#DiverseBookBloggersDiscuss: Inclusivity – Booktube vs. Book Blogging


I haven’t been in the bookish community for very long, in April it will actually be a year. The decision to be a book reviewer was it a quick one, but what platform to use; that was a harder decision. Book blogging or booktube?

Booktube can look like a really great platform. And ultimately I can’t say that it isn’t. Lots of people find great amounts of success on there, but it’s not the right one for me, and it doesn’t work for many others. Either way, I ended up choosing book blogging because I’m better at writing than speaking.

Yes I am a “diverse book blogger.” I’m physically disabled. I have something called Spinal Muscular Atrophy type 2. For me, this means I need help with my daily tasks, require the use of a wheelchair, and have limited use on my left hand. So far this has not affected me in any way that offends me, however it can leave me at a disadvantage for becoming something called a rep. You know those really aesthetically pleasing bookstagram photos? I can’t take them. I found that Instagram, blogging, and Twitter all go hand-in-hand. Multiple social media accounts help you stay relevant in a community that’s rapidly growing.

Bookstagram and Booktube are where you’ll find reps. These are people who represent and promote bookish companies. Reps get these items for free, in exchange for their honest reviews. And these reviews become promotion and marketing for companies. But it’s very rare to see a rep who is just a blogger. And because I’m physically disabled, I’m unable to take those photos. Or hold those objects up in video. Yes I could get somebody to assist me in this, but then is it still just my content? No not really.

This isn’t something that bothers me though. I did not get into book reviewing expecting to get free stuff. It’s just something that I know isn’t likely going to happen. And I understand the psychology behind the visual marketing for these companies. A consumer very often won’t buy a product until they interacted visually with it, at least three times. (I know this because I’m an author as well, and I’ve had to figure out how marketing works.) So it’s not something I can be angry about, because I understand it.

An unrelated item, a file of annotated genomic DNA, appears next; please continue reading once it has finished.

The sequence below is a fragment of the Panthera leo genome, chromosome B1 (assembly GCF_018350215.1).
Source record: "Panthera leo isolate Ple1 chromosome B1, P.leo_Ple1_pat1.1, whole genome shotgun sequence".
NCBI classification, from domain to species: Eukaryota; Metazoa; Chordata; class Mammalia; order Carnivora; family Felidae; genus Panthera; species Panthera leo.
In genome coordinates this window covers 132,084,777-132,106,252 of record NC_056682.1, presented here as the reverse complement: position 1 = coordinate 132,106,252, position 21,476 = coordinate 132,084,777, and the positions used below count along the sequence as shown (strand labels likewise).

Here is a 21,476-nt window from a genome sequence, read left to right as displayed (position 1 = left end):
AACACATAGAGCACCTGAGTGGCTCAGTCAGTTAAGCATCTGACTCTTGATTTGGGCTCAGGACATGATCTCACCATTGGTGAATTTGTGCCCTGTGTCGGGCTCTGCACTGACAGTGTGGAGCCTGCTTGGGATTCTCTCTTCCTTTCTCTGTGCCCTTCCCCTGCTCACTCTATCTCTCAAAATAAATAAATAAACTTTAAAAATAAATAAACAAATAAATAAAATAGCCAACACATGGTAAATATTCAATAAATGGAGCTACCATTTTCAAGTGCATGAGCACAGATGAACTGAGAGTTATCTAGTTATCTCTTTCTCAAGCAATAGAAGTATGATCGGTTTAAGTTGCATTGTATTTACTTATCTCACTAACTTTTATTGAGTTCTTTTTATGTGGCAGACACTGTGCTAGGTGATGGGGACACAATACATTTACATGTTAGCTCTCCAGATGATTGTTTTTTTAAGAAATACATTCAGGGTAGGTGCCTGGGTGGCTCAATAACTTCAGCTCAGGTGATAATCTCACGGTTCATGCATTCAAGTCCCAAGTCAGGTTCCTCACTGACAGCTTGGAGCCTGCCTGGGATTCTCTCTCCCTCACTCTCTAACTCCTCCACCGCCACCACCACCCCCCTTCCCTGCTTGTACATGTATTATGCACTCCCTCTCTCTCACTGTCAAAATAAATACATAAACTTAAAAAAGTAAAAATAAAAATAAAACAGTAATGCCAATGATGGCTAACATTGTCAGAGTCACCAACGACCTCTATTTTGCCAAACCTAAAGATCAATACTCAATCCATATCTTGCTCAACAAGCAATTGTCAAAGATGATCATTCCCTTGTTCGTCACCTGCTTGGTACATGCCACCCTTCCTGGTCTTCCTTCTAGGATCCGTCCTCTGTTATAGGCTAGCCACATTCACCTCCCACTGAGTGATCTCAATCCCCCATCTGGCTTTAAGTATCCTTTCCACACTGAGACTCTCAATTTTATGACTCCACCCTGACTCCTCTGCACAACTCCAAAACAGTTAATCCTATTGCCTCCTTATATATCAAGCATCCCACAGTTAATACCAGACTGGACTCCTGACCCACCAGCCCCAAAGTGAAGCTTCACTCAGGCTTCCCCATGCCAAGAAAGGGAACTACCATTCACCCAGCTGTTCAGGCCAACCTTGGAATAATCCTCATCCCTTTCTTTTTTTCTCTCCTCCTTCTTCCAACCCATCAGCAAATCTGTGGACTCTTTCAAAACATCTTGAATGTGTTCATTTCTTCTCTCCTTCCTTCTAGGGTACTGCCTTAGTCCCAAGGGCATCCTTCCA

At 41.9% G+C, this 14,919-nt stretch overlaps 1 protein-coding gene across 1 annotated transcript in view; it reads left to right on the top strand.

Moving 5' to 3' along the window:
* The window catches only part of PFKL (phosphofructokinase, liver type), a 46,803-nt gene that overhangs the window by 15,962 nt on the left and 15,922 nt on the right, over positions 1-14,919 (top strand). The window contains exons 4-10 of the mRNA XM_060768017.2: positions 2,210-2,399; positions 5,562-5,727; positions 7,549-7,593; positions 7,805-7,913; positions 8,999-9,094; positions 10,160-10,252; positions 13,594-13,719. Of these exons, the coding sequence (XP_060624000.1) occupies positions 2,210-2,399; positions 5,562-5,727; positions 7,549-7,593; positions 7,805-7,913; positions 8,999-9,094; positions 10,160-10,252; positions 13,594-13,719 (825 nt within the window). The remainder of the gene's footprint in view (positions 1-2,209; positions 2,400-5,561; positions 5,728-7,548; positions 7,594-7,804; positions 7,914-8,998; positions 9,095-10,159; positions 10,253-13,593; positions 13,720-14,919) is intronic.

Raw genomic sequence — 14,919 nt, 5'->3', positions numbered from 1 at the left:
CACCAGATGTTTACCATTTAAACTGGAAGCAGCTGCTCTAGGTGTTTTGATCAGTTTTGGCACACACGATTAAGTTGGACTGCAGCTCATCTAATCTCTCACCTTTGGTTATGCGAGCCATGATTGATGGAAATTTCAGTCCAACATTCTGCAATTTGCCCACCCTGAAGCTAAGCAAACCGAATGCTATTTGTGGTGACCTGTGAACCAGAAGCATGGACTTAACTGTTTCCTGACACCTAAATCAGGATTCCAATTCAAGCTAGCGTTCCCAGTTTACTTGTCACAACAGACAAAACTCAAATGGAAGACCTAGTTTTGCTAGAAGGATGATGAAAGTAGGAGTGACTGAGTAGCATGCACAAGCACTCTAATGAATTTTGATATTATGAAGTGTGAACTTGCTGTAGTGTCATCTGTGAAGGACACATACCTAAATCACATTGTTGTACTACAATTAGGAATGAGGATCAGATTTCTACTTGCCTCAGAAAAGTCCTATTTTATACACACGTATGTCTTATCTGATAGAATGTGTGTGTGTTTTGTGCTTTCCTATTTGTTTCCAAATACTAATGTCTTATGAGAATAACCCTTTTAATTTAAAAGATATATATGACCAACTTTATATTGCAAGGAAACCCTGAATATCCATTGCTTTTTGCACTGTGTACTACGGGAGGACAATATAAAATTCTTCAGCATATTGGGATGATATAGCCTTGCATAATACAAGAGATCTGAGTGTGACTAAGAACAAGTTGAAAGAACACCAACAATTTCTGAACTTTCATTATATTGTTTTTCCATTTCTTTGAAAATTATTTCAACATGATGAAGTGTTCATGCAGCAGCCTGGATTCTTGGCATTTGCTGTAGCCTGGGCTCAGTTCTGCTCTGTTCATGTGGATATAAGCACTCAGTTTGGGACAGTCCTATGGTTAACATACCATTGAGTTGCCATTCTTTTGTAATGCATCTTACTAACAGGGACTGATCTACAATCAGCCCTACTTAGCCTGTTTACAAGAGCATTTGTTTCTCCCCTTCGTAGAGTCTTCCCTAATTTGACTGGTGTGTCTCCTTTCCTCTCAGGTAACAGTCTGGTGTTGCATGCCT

However, I do have diverse book reviewer friends who are both book blogging and booktubers. And I found out through them, that booktube is not nearly as inclusive as book blogging is. This non inclusiveness is due to so many reasons beyond racial, disabled, or other minorities. But think about this, what kind of videos do you like to watch? It’s likely that their high quality videos, with high quality audio, with a clear photo, preferably one with no audio to video lag, good lighting, and an awesome backdrop. Think about those things for a minute.

Book reviewing, on any platform, starts and usually stays as a hobby. Booktube? That’s an expensive hobby. Those nice high quality videos aren’t filmed on somebody’s iPhone. They have to have a fairly pricey set up. And if you don’t have it, or if you don’t have the cash for it, you usually don’t get the views or subscribers that you were hoping for.

Book blogging is considerably cheaper. Especially if you aren’t putting out ads of your blog. Yes, your content will cost money, unless you’re using libraries. If you are supporting your local library, good for you! But for a lot of us, we buy books as well. Books, brand new, are expensive. Anywhere between $15 and up to $50. Yes I have bought in the book for $50 before.

In my personal opinion I have found that book blogging is a lot more inclusive. I have never actually seen a physically disabled person doing booktube. Maybe I haven’t looked hard enough. Or maybe there just aren’t any. Who knows maybe if I ever become brave enough to be on camera, then maybe I’ll be the first?

Kala sigBook Blogger @ Storybook on Wheels.

Kala is a blogger and author living in Alberta Canada. She lives with a physical disability and is confined to a wheelchair. She’s also an occasional artist, and Halloween is her favorite holiday. She likes tattoos and chocolate, and most movies directed by Tim Burton.

You can buy her poetry collection here: Witchcraft and Monsters.

Notable Posts: 

#DiverseBookBloggersDiscuss is a way to boost diverse bloggers who are brilliant, have a lot to say and deserve to be heard loud and clear. What this is, is basically a guest post feature where every Sunday, one blogger from a minority will discuss things they are passionate about on my blog. 


18 thoughts on “#DiverseBookBloggersDiscuss: Inclusivity – Booktube vs. Book Blogging

  1. I hadn’t thought of how there aren’t any disabled booktubers, I really liked this post and now I’m eager to hear more opinions from diverse bloggers

    Liked by 1 person

  2. I’ll start by admitting that I don’t know a whole lot about booktube. I occasionally watch a few videos, but I’m not invested in that aspect of the community. I know for myself, I wouldn’t want to run a booktube channel. I don’t find myself aesthetically pleasing (which I realize is mostly a me thing) and I’m too insecure to put my face on camera. Beyond that, like this post points out, I don’t have the time or resources to invest so much into what is ultimately a hobby. That’s one of the reasons I like book blogging: you put in what you want to put in, and you can make a blog out of almost nothing. There’s a lot less pressure to be traditionally liked, and it’s more about just having something to say.